HomeEssential Ethics / April 16, 2024

Essential Ethics

April 16, 2024

Latest Developments:

  • The U.S. Government Accountability Office issued its 2023 Lobbying Disclosure Report. The report, based on audits of a random sample of 98 quarterly LD-2 reports and 160 LD-203 reports, concluded that its findings comport with findings in recent years. Notably, over 20 percent of filers still do not fully disclose former positions and, when non-filers are referred to the Department of Justice, the approach has been to encourage filing rather than to fine. All those audited complied with the JACK Act which requires disclosure of past criminal convictions.
  • Arizona Governor Katie Hobbs signed SB 1571, which requires that statewide candidates file campaign finance reports every quarter, rather than just the four quarters preceding a general election. The bill takes effect immediately.
  • The San Francisco Ethics Commission is proposing amendments to campaign finance regulations, including the acceptance of electronic signatures (ending the use of signature verification cards), new rules on home or office fundraisers, and rules regarding bank account location.  The Commission is expected to adopt the regulations at its next meeting.
  • The Colorado Court of Appeals, in Colorado Department of State v. Unite for Colorado, found that a group that spent $4 million on ballot measures in the 2020 elections was required to register and must pay a $40,000 fine for failing to do so, reversing the trial court. The lower court had found that registration was not required when spending was broken down among several issues. The Court of Appeals, however, found that a “major purpose” of the organization was ballot measure advocacy.
  • The Texas Ethics Commission is proposing a new Rule 26.1, which would require disclosure on social media ads that are posted for consideration. The rule likely will be adopted at the Commission’s next meeting.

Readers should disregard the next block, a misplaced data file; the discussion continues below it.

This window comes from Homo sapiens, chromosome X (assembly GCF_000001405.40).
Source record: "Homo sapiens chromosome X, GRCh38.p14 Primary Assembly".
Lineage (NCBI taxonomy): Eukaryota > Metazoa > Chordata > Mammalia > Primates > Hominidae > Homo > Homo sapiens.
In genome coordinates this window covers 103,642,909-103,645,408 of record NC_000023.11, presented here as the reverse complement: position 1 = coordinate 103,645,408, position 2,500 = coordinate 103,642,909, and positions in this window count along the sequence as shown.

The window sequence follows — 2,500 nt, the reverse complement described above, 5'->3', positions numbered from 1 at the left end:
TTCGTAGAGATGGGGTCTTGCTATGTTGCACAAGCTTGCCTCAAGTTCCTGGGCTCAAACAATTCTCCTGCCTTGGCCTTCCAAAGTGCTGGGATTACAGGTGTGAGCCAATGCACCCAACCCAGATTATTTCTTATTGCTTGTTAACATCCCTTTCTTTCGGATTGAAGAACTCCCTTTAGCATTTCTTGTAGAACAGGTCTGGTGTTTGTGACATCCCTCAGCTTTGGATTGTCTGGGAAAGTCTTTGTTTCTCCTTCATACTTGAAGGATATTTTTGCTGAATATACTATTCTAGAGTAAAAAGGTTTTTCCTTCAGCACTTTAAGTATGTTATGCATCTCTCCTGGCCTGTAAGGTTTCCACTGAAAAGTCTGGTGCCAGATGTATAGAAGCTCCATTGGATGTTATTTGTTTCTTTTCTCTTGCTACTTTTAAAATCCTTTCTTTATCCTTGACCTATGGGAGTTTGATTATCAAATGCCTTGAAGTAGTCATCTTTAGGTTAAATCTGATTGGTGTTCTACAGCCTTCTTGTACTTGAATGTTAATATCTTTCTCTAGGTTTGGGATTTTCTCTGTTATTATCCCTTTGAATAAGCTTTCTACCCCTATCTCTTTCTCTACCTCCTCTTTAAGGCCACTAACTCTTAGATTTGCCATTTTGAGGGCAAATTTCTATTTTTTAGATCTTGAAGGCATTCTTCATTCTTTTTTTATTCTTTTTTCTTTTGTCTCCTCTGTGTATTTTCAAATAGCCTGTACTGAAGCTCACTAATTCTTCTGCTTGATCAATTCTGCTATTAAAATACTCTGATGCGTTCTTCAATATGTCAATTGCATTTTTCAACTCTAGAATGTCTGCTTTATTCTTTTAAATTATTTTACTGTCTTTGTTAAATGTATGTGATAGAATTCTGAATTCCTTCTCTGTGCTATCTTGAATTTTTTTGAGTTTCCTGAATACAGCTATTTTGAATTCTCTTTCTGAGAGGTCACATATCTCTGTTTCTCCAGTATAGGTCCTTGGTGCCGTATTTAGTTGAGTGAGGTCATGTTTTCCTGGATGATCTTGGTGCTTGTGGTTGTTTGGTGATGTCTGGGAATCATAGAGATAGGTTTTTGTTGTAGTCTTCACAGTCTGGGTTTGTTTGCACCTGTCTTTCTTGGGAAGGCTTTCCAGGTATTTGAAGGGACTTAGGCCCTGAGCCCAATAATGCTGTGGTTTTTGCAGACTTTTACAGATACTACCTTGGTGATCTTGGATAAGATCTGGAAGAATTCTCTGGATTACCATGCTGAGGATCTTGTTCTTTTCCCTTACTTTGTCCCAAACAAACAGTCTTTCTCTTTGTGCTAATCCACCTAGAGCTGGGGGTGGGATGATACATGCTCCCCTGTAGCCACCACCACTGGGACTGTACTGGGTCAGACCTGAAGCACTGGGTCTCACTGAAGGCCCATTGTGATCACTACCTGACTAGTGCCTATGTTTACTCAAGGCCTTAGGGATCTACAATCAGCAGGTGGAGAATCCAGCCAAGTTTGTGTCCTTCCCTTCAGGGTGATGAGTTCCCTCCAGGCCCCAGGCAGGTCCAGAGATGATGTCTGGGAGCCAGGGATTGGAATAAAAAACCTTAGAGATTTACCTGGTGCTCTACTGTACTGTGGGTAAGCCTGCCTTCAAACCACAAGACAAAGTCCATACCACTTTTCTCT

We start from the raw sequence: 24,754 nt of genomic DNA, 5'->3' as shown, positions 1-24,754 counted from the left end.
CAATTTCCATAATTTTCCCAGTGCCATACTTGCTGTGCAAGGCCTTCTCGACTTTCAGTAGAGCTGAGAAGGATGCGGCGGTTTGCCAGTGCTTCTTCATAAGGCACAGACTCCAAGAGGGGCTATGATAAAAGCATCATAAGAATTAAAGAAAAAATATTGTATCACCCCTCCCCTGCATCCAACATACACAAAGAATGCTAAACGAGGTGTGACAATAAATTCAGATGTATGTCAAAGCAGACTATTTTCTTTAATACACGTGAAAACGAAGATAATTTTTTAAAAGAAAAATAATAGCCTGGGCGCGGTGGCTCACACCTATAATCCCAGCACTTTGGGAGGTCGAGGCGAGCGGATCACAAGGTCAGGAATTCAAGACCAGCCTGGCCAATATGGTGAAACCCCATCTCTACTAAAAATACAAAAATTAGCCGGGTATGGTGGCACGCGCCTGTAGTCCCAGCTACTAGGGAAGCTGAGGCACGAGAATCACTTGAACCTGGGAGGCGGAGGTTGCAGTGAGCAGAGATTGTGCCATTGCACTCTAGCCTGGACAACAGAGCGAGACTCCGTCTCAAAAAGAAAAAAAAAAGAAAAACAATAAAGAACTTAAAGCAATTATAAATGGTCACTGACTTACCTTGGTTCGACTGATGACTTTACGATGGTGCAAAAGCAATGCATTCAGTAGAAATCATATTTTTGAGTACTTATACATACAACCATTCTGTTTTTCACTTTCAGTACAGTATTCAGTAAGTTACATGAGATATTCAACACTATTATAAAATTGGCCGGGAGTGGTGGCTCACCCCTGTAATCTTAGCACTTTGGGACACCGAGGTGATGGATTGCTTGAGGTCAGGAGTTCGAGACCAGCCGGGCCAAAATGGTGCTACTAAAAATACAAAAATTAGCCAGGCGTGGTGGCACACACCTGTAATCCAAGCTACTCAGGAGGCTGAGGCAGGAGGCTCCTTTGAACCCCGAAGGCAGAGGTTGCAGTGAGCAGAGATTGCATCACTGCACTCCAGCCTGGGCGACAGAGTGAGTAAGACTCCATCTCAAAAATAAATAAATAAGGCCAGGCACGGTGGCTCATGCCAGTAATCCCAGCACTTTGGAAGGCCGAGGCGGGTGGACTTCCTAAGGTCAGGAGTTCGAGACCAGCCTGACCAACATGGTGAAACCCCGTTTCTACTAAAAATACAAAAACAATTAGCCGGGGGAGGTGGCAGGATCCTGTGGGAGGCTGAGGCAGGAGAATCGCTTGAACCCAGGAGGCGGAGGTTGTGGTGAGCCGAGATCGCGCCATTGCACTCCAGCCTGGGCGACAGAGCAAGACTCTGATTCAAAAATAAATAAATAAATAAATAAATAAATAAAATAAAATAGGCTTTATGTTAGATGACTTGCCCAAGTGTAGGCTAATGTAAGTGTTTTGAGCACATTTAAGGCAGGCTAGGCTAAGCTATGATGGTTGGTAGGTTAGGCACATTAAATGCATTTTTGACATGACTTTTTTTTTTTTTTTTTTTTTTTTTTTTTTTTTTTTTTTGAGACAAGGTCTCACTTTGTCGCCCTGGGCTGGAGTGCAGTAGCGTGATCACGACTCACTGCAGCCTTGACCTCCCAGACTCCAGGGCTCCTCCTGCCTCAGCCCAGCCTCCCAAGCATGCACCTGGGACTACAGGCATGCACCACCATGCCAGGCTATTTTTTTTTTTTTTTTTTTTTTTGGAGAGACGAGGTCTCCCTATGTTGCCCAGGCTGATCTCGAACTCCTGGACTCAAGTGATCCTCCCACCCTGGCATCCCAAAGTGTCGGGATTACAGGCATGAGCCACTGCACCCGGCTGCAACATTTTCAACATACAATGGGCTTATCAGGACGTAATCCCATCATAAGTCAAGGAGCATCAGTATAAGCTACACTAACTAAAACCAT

In Case You Missed It:

  • Judge Requires 501(c)(4) Disclosure: According to the Washington Free Beacon, a U.S. District Court is requiring a nonprofit organization to open its books to a former executive who alleges the group inappropriately engaged in campaign and lobbying spending in 20 states. The whistleblower alleges the organization violated tax law and that she lost her job when she expressed concerns about the spending.
  • California Reporting Portal Delays Continue: Cal Matters reports that continued delays mean that the California Secretary of State’s campaign finance reporting system, “Cal-Access,” won’t be updated before the 2026 election. The current portal opened in June 2000; the current effort to update the system began in 2016.
  • Grassroots Lobbying – The New Approach in Washington: The Wall Street Journal (adapted from a new book, The Wolves of K Street) explains how tech companies have engaged their users to lobby the federal government on their behalf. The method replaces the old insider lobbying and campaign contribution approach to influencing government outcomes.
  • Free Trip from Foreign Government isn’t a Gift: The Mayor of Wichita argues that a trip to Switzerland, paid for by the Swiss government, isn’t a gift that would exceed the city’s $150 gift limit because Switzerland does not have any interest in matters before the Wichita government. Yahoo News (The Wichita Eagle) explains the “gray area.”